Being present; being with......vital relationship builders.
"Being present, whether with children, with friends, or even with oneself, is always hard work. But isn’t this attentiveness — the feeling that someone is trying to think about us — something we want more than praise?"
As I read this article on Forbes tonight, Teaching Empathy: The Ancient Way Is Now Cutting-Edge it struck me that the four things they suggest we teach for empathy also represent network leadership.
- Teach listening as a core skill and expect it as a cultural practice.
- Start by being an active listener yourself and give people the time they need to reflect.
- Time not made for someone is time wasted.Make dialogue a primary team, group or classroom practice.
- Dialogue opens the doors to exploration—what Peter Senge in his guide “The Fifth Discipline Fieldbook” calls “skillful discussion,” where thoughtful decisions can be made that honor all participants (or, in business, stakeholders).
- Identify roles, not organizational charts. When people are able to articulate their role, what they need to be successful and what gets in the way of their success, an empathic understanding is present and the beginnings of a healthy team, class or group takes shape.
- Lead with consistency, authenticity and honesty.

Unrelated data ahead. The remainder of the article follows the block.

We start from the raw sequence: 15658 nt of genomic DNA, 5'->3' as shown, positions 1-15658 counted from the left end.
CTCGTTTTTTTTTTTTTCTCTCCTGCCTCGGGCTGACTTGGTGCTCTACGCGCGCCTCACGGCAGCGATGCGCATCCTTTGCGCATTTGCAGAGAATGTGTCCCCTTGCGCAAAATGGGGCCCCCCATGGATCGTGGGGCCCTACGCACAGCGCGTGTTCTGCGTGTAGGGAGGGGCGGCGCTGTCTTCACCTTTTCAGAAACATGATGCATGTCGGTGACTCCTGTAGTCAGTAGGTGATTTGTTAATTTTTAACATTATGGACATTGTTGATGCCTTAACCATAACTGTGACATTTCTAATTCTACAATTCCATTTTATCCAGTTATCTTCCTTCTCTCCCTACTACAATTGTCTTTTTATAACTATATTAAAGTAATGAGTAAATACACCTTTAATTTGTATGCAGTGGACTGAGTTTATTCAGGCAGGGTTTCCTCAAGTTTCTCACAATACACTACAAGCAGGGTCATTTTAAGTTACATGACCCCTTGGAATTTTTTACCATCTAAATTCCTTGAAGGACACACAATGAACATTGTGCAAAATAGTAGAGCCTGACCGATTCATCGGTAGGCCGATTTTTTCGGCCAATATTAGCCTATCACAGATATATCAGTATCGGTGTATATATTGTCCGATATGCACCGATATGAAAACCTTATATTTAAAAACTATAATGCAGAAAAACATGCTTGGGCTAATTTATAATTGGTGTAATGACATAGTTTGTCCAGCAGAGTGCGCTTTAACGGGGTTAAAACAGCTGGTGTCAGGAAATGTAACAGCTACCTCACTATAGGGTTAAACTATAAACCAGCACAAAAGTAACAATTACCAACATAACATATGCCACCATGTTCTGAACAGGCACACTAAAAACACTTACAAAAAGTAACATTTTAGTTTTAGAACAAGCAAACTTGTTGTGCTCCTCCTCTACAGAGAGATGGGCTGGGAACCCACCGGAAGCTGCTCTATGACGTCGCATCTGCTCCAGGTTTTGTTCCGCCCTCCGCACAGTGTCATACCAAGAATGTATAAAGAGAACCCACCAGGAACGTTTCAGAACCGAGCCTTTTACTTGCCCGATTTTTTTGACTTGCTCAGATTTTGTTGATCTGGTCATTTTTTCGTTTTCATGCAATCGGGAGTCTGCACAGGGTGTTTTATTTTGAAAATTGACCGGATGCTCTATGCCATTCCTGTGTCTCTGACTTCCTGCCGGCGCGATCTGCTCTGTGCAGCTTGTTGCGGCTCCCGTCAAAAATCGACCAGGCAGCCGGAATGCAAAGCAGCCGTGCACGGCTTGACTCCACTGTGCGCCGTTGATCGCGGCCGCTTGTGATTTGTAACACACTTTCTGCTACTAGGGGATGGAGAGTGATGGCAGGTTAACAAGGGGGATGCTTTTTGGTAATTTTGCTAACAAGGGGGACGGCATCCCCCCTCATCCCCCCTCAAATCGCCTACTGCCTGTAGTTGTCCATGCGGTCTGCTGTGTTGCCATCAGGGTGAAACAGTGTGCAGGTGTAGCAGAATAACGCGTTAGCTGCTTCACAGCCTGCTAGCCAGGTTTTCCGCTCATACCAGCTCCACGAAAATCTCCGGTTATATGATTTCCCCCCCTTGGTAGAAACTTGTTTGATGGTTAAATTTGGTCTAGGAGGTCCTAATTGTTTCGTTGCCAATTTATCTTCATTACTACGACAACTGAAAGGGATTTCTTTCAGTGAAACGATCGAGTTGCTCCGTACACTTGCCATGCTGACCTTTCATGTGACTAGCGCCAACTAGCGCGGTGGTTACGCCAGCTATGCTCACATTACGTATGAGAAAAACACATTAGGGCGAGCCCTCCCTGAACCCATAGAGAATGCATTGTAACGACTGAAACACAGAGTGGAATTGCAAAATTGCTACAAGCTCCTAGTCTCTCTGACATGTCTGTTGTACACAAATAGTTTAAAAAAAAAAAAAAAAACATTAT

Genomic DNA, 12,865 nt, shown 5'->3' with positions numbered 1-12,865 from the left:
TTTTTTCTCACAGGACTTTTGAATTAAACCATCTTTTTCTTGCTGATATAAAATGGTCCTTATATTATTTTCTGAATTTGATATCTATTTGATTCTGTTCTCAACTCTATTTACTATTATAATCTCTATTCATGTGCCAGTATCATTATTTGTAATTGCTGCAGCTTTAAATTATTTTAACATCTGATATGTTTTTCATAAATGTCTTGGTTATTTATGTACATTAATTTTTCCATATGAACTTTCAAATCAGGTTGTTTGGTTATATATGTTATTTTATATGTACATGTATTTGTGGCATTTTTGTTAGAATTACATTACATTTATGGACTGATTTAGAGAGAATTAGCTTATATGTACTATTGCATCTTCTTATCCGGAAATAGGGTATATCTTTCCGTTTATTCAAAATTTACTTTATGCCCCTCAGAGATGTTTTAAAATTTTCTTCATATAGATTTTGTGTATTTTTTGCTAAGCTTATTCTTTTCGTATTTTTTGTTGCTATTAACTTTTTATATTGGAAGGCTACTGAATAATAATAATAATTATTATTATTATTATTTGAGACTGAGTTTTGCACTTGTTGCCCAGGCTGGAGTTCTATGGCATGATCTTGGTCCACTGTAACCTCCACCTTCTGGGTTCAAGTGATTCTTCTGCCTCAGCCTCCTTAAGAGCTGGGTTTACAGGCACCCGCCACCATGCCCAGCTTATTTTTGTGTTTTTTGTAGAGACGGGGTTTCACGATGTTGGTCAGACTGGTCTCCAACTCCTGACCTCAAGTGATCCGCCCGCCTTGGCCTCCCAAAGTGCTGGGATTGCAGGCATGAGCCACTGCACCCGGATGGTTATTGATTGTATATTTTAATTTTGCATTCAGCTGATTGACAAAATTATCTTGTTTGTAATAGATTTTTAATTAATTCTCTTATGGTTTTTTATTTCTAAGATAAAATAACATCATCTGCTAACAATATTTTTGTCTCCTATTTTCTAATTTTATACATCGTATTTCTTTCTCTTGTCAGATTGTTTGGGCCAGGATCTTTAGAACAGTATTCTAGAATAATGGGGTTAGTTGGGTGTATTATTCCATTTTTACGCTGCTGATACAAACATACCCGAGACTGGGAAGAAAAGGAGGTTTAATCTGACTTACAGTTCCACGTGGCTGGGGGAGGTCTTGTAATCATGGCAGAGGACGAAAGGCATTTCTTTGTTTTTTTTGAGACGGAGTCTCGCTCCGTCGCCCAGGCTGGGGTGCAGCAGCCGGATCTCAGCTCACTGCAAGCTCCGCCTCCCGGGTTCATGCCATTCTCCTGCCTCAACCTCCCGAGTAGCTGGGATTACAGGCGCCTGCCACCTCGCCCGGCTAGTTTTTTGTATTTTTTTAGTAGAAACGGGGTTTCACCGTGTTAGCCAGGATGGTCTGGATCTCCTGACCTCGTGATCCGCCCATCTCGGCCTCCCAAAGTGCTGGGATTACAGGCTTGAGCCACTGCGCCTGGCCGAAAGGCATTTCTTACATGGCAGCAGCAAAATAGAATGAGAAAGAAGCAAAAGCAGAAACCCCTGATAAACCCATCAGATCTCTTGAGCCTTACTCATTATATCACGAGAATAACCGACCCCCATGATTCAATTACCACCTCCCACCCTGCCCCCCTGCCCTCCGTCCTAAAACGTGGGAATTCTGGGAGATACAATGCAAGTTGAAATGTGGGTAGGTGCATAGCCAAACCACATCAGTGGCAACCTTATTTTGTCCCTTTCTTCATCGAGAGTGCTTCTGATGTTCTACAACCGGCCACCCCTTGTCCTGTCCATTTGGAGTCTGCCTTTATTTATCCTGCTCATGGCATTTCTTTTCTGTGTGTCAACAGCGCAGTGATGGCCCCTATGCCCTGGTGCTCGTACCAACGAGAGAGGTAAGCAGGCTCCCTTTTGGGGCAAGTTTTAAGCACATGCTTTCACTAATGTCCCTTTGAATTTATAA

- Be clear as to why you are doing what you are doing.
- Do not lead or manage through personality but rather through articulation. To articulate is to clarify.
How do you hold the pain of the world without being swallowed whole by it?
Mary Perfitt-Nelson's insight:
This is a wonderful article. The writer supports other people in his role working with children. He has three major revelations: 1. pain is universal; 2. there was nothing he could do about some people's problems; 3. the size of the problems were huge. Read on to see how he chose to embrace his role . There is MUCH we can do. It starts with empathy.
by Jennifer Rita Nichols, TeachThought Intern As educators, we have a huge responsibility towards each child entrusted to us. It is our duty to try…
Mary Perfitt-Nelson's insight:
Students need us to be empathic. They need us to see them as unique individuals with indiviual needs. We tend to think about the "group". They are asking us to look past that and into their eyes and hearts.
Showing empathy is great, but we should never fall into these traps mentioned here in the article:
Trap #1: Even Worse – the basic idea here is to compare the person's problem with someone else’s problem that is even much bigger.
Trap #2: Look on the Bright Side – in this approach we ask people to focus on the positive outcome of the situation. When we focus on the positive, rather than acknowledge a person’s feelings, we ignore and dismiss them as unimportant. The net result is that we invalidate the other person.
Trap #3: Problem Solving – rather than be with the person in an emotion, we immediately jump to problem solving mode: How can we fix this problem?
To avoid these traps we should:
1.) See People's World – this means that we cognitively understand what people are saying and can see it from their point of view.
2.) Appreciate them as Human Beings / No-Judgement
3.) Understand Feelings – we need to get in touch with our emotions in order to truly connect with another person’s feelings.
4.) Communicate Understanding - the final element is that the other person feels like they are understood – that they are seen and heard.
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